- Published on Tuesday, 05 June 2012 08:00
- Written by Andrew Snyder, Editorial Director, Inside Investing Daily
- Hits: 691
The world is overflowing with bad news. But, if you know where to look, there's plenty of good news and a lot of opportunity.
It is harder than ever to make a buck these days. Europe is a mess. America is on the cusp of another recession. China's slipping. And if I had a dog... he'd have run off by now, too.
I figure we could write a cheesy country song... or we could dig for some good news.
My fiddle's in the shop, so how 'bout some good news?
While the broad markets have stunk worse than a chunk of day-old Limburger, a handful of stocks have flat-out surged over the past few weeks.
It's proof there's treasure in every landfill.
Our first gem was easy to spot. In a sea of red, its positive performance demands your eye:
Out of the thousands of stocks I screened, only a few dozen are in positive territory over the past week, month and the past six months.
One of them is Flower Foods (FLO:NYSE).
The company's business is simple. It makes bread and delivers most of it (80%) straight to the store. The other 20% gets frozen and is sent through the nation's warehousing network.
Despite rising input costs (flour isn't cheap these days), the company proves the value of a premium brand. Knowing consumers are willing to pay more for perceived quality, the company keeps branding a top priority. That's how it sends most of its rising costs straight to the consumer and keeps its gross margin at a healthy 47%.
But its real secret is buying the competition.
It won't make the nightly news, but M&A activity in the bakery industry is hot. It's a function of those rising input costs and general consumer malaise. The weaklings are falling apart.
As a brand leader, Flower Foods has leveraged its position to buy its competitors and set the stage for long-term dominance.
If the company is rewarding shareholders in this market... I reckon they'll be even happier when the bulls come out of hiding.
Beating the Odds
Our second market leader, you'll find this ironic, comes from the oil patch.
But InterOil (IOC:NYSE) hasn't handed its shareholders a 24% gain so far this year and 12% in the past 30 days because it's drilling for oil and gas in the frothy rocks beneath North Dakota, Pennsylvania or Louisiana.
Oh no... far from it.
When you buy the $64 shares of this company, you're getting a stake in a company drilling in one of the hottest oil markets you've never heard of -- Papua New Guinea.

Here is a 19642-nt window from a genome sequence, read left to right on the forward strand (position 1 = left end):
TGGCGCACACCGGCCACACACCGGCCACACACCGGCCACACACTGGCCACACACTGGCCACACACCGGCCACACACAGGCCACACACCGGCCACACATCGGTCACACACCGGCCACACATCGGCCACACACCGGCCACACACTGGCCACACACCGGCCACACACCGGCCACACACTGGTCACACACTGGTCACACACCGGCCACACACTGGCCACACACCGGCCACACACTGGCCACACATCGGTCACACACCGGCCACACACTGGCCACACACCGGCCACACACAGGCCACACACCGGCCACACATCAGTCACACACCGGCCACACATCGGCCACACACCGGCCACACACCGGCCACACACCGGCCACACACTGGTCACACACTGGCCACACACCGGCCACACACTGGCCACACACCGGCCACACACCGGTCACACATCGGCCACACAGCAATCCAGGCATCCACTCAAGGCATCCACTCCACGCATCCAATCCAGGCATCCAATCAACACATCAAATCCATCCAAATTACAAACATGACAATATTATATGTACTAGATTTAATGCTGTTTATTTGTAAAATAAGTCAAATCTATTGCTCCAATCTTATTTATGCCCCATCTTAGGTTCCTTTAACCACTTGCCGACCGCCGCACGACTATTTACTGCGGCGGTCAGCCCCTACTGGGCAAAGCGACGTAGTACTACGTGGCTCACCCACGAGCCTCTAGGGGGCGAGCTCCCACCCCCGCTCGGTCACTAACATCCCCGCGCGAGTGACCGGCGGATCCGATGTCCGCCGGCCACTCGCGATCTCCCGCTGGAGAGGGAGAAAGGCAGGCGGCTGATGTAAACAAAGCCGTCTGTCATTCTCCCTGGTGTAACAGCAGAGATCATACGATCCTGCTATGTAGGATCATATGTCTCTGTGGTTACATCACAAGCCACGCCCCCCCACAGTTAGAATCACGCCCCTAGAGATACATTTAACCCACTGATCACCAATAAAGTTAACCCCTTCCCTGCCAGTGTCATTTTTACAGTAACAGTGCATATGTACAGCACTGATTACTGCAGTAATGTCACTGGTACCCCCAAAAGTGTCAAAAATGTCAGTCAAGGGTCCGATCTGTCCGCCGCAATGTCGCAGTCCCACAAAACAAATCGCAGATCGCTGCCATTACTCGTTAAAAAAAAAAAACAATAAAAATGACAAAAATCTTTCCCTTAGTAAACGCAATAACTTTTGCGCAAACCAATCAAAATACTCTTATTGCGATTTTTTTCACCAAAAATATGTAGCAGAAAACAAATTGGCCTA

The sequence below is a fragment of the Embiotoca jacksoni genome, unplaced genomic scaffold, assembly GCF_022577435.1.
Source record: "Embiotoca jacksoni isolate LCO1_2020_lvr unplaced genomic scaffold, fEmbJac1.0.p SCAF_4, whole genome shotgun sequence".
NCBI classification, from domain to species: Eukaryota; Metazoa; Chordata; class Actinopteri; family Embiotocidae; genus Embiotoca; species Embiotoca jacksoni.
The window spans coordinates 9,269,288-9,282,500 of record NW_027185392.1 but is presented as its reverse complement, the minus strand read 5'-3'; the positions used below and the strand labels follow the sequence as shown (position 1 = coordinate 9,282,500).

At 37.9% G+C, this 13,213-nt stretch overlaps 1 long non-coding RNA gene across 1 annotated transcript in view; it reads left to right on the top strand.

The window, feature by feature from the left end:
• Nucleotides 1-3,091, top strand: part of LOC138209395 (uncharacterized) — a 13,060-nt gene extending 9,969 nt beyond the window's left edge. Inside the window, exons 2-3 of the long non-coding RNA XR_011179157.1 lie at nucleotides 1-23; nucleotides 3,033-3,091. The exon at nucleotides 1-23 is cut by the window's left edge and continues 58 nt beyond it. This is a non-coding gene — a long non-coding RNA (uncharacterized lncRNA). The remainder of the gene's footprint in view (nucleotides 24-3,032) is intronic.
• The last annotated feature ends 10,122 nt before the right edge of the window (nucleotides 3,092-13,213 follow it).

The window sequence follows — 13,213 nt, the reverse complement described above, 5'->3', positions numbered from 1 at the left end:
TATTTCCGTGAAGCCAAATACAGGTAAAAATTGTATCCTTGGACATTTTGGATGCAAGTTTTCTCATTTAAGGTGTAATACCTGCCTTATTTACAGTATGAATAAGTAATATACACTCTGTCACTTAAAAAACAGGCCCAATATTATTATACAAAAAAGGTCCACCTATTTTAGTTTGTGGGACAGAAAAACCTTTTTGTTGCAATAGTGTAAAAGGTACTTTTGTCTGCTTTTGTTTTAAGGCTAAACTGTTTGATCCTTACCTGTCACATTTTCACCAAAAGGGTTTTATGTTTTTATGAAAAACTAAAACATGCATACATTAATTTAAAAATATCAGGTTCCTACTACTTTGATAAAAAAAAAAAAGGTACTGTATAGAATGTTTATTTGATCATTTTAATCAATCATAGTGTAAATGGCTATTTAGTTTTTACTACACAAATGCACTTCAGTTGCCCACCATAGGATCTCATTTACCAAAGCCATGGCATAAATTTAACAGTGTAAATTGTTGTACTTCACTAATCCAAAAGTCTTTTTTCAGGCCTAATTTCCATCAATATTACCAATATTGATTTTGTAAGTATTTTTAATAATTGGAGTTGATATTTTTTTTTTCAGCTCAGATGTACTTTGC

At the same time the crude market has gotten crushed, InterOil has jumped from an April low of $50.65 to over $65 this week.
Why? Simple... it gives its oil wells really scary-sounding names -- like Triceratops 1 and Triceratops 2. Rooaarrr...
Or, much more likely, it's because InterOil is drilling in one of the hottest patches on the planet -- with direct access to China.
If you follow the energy sector, you know the majority of players boast share prices that rise and fall with the price of crude. That's because they are producers and not explorers.
Their value is derived through the value of the oil they pump.
But with an explorer like InterOil, its worth is based on the amount of oil it lays claim to... the value of that oil is secondary.
And because the company is working in a region where estimates are few and far between, there is plenty of uncertainty to keep the markets guessing.
Sometimes it doesn't work in an investor's favor... but as InterOil shows, many times it does.
Finally, despite the negative rhetoric from the realm of airline stocks, one of the strongest performing stocks of the past six months is US Airways Group (LCC:NYSE).
The rationale behind the gains of more than 125% is as simple as it is unique. It's all about a potential merger.
Under the thumb of CEO Doug Parker, US Airways wants to buy American Airlines. If the boss can convince the right people, a successful deal would have the fifth-largest carrier take over the operations of the nation's third-largest carrier.
Together, they'd be the industry's top dog... which has been more than enough incentive to keep shares of US Airways headed higher.
These three outliers are proof in a world overflowing with bad news... there's always an opportunity somewhere.
Editor's Note: One investment, which most people overlook, has created some of history's largest and most lasting fortunes. Unfortunately, this investment was so exceptional at creating wealth, the U.S. government outlawed it. Fortunately, there is now a legal loophole you can use to tap into this investment. Get all the details here.
What IS a Hedge Fund Anyway (And Why Should I Care)?
By Zachary Scheidt, Editor, Hedge Fund Strategist
At ISG's recent investor conference in Toronto, I gave a presentation focused on hedge fund strategies -- giving examples of how hedge funds structure their trades to generate very large returns, while keeping risk at an acceptable level.